Garklein recorder

From Wikipedia, the free encyclopedia
Jump to navigation Jump to search
A one-piece garklein recorder in plum wood, next to a three-piece soprano recorder in castello or zapatero "boxwood" for comparison.

The garklein recorder in C, also known as the sopranissimo, is the smallest size of the recorder family. Its range is C6–A7 (C8).[citation needed] The name garklein is German for "quite small", and is also sometimes used to describe the sopranino in G (Reuter 2002, 81). Although some modern German makers use the single-word form Garkleinflötlein, this is without historical precedent (Bär 2002, 152n1). Double holes for the two lowest notes (used on the larger recorders to achieve a fully chromatic scale) are uncommon. The instrument is usually notated in the treble clef two octaves lower than its actual sound. The garklein recorder is only about 16 to 18 cm long and is different from larger recorders in that it is usually made in one piece due to its size.

This very small recorder was unknown before the Baroque era, but a one-handed zuffolo with three front finger holes and one thumb hole is described by Michael Praetorius in his Syntagma Musicum, where it is called "gar kleine Plockfloetlein" (a very small little recorder). Praetorius says it is about three to four Brunswick inches long (Praetorius 1619a, 34 and supplement, plate IX). Praetorius's descriptive expression is the source of the name given by modern makers to their recorders in C6. Correctly describing Praetorius's "gar klein Flötlein" as "der höchsten Schnabelflötenart mit nur vier Grifflöchern" (the highest type of fipple flute, with only four finger holes), Curt Sachs equated this instrument with the flauto alla vigesima seconda specified by Claudio Monteverdi in the 1607 score of his opera L'Orfeo. Because Praetorius gives the sounding pitch of the instrument's lowest note as C6 in Plate IX of the supplement to Syntagma Musicum 2, Sachs associated the name with "gar klein" as used by organ builders to refer to the so-called "one-foot" or "third-octave" register (Sachs 1913, 142). Today, Monteverdi's instrument is generally assumed to be the sopranino in G5 (Lasocki 2001a), the smallest true recorder described by Praetorius, which he calls exilent (topmost) in Latin and klein flöttlein (small little flute) in German. Adding to the confusion, however, he also uses the expression "klein flöttlein" for the one-handed zuffolo (Praetorius 1619a, 13, 21, 34; Carse 1930, 110; Hunt 1988, 143; Lasocki 2001b; Sachs 1913, 50).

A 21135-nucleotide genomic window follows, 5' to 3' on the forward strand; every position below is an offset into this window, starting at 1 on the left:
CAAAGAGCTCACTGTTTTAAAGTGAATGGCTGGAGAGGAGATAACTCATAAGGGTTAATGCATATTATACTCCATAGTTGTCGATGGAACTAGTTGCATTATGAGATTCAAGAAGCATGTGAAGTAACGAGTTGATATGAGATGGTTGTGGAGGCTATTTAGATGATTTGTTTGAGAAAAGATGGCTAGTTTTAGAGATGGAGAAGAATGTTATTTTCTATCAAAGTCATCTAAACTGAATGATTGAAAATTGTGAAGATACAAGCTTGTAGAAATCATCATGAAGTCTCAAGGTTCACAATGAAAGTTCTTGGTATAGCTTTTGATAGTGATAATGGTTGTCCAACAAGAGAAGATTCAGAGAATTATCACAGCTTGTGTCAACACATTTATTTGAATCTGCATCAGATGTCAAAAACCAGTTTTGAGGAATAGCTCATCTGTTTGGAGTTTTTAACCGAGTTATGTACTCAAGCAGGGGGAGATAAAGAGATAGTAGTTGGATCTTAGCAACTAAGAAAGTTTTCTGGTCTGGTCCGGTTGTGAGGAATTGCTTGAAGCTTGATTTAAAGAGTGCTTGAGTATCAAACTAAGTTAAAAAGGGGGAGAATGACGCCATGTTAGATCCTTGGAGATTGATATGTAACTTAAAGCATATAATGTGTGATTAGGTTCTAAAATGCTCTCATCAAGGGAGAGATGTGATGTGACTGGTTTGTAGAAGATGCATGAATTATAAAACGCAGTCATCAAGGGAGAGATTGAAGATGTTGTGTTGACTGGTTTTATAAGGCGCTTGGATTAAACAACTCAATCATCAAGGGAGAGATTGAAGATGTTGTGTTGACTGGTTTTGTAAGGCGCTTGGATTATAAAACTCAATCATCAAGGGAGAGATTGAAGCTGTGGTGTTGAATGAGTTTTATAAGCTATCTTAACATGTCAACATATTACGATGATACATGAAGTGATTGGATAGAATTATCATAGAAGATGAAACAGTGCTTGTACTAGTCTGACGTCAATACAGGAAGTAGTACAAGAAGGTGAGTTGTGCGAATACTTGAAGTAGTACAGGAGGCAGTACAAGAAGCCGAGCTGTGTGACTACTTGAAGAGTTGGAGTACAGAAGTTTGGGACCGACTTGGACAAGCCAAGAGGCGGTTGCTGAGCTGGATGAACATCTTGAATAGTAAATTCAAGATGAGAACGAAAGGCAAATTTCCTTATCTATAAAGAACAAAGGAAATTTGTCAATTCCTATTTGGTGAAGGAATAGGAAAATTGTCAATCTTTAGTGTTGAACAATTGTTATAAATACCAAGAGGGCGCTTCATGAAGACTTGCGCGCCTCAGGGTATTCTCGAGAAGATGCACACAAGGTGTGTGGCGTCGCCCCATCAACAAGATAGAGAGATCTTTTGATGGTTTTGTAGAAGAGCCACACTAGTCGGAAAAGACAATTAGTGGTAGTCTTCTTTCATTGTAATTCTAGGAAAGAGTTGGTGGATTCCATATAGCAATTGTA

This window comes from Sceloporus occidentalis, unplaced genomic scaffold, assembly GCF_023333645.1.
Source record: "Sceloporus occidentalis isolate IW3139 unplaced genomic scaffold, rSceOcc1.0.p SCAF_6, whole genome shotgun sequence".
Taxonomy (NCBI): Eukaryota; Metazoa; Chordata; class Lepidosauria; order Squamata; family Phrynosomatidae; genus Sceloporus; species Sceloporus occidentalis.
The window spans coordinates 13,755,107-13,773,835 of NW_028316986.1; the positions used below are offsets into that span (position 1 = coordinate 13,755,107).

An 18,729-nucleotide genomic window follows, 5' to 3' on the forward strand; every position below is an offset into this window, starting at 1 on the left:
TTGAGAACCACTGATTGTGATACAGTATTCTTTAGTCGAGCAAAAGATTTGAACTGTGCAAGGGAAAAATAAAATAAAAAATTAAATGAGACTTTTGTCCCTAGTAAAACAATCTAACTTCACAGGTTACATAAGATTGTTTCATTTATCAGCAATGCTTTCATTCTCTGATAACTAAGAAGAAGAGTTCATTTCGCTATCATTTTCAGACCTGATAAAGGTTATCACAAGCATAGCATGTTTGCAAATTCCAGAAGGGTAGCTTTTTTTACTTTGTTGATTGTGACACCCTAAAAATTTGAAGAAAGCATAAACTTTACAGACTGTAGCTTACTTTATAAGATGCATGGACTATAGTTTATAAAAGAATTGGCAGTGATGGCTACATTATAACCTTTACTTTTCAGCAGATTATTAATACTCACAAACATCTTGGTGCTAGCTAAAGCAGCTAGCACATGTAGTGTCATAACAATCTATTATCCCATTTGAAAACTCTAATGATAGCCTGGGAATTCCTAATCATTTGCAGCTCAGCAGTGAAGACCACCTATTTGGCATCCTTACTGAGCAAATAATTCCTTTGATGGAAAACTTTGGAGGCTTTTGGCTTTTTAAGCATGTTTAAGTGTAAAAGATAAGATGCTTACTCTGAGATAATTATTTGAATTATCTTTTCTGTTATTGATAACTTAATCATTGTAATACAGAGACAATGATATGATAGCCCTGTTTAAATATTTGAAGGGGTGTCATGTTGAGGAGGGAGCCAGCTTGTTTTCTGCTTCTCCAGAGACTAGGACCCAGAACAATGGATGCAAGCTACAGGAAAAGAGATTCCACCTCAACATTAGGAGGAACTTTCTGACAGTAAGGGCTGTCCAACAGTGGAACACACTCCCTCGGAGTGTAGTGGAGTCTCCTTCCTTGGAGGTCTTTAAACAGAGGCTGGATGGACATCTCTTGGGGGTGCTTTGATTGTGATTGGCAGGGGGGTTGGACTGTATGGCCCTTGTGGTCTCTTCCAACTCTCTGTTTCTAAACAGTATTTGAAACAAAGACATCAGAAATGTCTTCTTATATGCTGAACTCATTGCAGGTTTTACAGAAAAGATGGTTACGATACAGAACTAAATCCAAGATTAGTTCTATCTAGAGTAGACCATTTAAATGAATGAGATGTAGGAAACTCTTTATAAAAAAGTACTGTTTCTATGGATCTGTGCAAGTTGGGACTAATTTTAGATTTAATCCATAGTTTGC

The earliest-known example of a true recorder in C6 is an ivory instrument by a Nuremberg maker identified by the mark "M", dating from about 1670 (Thalheimer 1990,[page needed]).

In comparison to larger recorders, the fingering is relatively difficult because of the very tight hole spacing.

Frans von Twaalfhoven produced an even smaller piccolino recorder in F (Lander 1996–2018). The experimental piccolino plays a fourth higher than the garklein. Designed as jewellery (brooch and necklet pendant), there is an even smaller recorder, available from the Mollenhauer company in castello boxwood, rosewood, tulipwood, or grenadilla, that is actually playable (Anon. 2018).


  • Anon. 2018. "Miniature Recorders" (advertisement) (accessed 11 August 2018).
  • Baines, Anthony C. 1967. Woodwind Instruments and Their History, third edition, with a foreword by Sir Adrian Boult. London: Faber and Faber. Reprinted with corrections, 1977. This edition reissued, Mineola, New York: Dover Publications, Inc., 1991, and reprinted again in 2012. ISBN 978-0-486-26885-9.
  • Bär, Frank P. 2002. Holzblasinstrumente im 16. und frühen 17. Jahrhundert: Familienbildung und Musiktheorie. Tübinger Beiträge zur Musikwissenschaft 24. Tutzing: Hans Schneider. ISBN 9783795210458.
  • Griscom, Richard W., and David Lasocki. 2013. The Recorder: A Research and Information Guide, third edition. Routledge Music Bibliographies. Routledge. ISBN 9781135839321.
  • Lander, Nicholas S. 1996–2018. "Recorder Home Page: History: Innovations". Recorder Home Page (accessed 11 August 2018).
  • Hunt, Edgar. 1988. "Syntagma Musicum II, Parts 1 and 2 of De Organographia by Michael Praetorius; David Z. Crookes" (review). The Galpin Society Journal 41 (October): 142–44.
  • Lasocki, David. 2001a. "Flautino (i)". The New Grove Dictionary of Music and Musicians, second edition, edited by Stanley Sadie and John Tyrrell. London: Macmillan Publishers.
  • Lasocki, David. 2001b. "Recorder". The New Grove Dictionary of Music and Musicians, second edition, edited by Stanley Sadie and John Tyrrell. London: Macmillan Publishers.
  • Praetorius, Michael. 1619a. Syntagmatis Musici Michaelis Praetorii C. Tomus Secundus De Organographia. Wolfenbüttel: Elias Holwein, in Verlegung des Autoris.
  • Praetorius, Michael. 1619b. Syntagmatis Musici Michaelis Praetorii C. Tomus Tertius. Wolfenbüttel: Elias Holwein.
  • Reuter, Christoph. 2002. Klangfarbe und Instrumentation: Geschichte, Ursachen, Wirkung. Systemische Musikwissenschaft 5. Bern: Peter Lang. ISBN 9783631502723.
  • Sachs, Curt. 1913. Real-Lexikon der Musikinstrumente, zugleich ein Polyglossar für das gesamtr Instrumentengebiet. Berlin: Julius Bard.
  • Thalheimer, Peter. 1990. "Aspekte zur Geschichte der Blockflöte in c´´´". Tibia 15, no. 3:202–205.